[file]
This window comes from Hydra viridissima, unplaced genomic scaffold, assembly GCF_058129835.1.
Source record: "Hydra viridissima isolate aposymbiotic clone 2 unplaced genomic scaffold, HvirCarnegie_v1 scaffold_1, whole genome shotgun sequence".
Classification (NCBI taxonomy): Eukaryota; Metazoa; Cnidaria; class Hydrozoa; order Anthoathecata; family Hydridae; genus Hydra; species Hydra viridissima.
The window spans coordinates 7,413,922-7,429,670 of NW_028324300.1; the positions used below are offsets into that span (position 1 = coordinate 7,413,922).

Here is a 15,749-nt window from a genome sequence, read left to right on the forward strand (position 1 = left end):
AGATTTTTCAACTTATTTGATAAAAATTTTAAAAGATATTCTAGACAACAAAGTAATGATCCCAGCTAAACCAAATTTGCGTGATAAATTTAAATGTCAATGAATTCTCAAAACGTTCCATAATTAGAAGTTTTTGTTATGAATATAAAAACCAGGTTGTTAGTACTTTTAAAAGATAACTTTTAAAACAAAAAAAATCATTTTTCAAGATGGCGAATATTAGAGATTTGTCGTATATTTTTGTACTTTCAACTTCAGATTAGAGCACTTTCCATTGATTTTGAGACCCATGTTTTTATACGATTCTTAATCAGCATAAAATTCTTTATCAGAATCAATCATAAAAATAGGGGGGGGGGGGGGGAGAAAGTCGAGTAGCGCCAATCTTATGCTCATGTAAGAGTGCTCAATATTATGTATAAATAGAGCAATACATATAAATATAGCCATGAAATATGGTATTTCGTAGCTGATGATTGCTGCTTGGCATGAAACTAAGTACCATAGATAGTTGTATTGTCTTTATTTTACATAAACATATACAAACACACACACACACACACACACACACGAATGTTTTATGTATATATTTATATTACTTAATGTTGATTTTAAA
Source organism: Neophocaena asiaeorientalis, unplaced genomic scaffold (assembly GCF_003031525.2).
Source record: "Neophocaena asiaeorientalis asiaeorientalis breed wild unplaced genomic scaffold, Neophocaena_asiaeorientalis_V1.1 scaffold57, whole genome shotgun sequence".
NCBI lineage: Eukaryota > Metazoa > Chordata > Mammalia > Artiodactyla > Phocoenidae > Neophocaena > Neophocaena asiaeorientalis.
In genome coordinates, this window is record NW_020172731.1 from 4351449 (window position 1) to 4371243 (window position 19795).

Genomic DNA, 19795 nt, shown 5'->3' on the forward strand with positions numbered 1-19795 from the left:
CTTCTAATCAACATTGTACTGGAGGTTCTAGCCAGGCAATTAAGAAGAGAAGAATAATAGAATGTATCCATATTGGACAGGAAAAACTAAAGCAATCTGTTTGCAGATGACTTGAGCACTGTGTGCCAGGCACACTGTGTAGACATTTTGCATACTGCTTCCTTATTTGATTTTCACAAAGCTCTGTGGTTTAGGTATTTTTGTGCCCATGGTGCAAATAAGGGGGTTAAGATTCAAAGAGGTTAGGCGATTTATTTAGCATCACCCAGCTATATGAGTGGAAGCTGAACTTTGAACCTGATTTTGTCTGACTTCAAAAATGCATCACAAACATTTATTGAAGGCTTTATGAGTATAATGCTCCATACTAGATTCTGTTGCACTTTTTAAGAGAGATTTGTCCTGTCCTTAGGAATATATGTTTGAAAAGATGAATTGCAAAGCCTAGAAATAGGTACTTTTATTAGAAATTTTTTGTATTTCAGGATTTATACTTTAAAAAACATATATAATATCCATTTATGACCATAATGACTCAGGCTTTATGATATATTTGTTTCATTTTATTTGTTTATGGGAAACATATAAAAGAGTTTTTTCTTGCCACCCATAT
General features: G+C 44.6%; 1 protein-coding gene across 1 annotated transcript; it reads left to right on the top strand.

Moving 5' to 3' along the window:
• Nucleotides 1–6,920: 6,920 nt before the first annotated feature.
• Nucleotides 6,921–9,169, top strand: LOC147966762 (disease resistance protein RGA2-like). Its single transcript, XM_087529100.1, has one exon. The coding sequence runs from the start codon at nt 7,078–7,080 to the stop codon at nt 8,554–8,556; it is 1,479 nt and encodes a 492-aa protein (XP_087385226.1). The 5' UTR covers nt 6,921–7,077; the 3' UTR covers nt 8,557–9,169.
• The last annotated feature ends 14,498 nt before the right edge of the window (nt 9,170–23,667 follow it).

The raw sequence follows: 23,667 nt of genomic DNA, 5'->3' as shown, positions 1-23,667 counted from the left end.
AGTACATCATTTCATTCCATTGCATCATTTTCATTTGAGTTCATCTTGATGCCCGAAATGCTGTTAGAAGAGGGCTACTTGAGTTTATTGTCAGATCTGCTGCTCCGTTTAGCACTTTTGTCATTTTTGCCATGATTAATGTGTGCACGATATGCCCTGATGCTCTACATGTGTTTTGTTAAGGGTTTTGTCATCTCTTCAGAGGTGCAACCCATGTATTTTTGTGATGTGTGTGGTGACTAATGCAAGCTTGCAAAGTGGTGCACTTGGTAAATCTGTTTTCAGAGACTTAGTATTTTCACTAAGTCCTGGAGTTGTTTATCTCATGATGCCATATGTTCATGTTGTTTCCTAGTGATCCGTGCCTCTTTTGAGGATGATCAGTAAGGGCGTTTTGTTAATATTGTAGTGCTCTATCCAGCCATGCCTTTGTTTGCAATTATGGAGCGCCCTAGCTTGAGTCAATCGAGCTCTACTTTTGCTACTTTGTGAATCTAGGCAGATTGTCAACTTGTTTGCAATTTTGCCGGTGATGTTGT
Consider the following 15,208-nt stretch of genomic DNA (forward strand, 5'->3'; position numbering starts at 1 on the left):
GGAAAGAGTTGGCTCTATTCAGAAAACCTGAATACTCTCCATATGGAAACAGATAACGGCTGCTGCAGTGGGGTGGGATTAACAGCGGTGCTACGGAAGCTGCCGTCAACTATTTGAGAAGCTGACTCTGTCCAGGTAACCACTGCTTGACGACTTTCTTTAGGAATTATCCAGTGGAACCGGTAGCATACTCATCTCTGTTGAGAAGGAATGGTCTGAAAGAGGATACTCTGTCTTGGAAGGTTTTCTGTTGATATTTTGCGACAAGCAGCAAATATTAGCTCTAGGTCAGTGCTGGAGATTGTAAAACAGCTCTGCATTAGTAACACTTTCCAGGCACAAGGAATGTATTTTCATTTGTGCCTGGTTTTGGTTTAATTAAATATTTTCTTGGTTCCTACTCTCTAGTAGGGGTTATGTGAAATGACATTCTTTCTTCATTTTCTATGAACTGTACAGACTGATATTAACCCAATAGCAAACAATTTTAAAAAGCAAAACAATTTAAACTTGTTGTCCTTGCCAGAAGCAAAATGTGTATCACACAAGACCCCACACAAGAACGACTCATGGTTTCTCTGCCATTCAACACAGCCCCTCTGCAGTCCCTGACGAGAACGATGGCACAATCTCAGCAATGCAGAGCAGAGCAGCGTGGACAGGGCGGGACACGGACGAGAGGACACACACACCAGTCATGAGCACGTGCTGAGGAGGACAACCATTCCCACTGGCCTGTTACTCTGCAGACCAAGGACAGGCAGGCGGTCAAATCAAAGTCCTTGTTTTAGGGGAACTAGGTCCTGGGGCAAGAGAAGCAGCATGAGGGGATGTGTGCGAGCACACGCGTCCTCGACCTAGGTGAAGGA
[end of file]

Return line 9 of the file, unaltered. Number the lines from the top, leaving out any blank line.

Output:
NCBI lineage: Eukaryota > Metazoa > Chordata > Mammalia > Artiodactyla > Phocoenidae > Neophocaena > Neophocaena asiaeorientalis.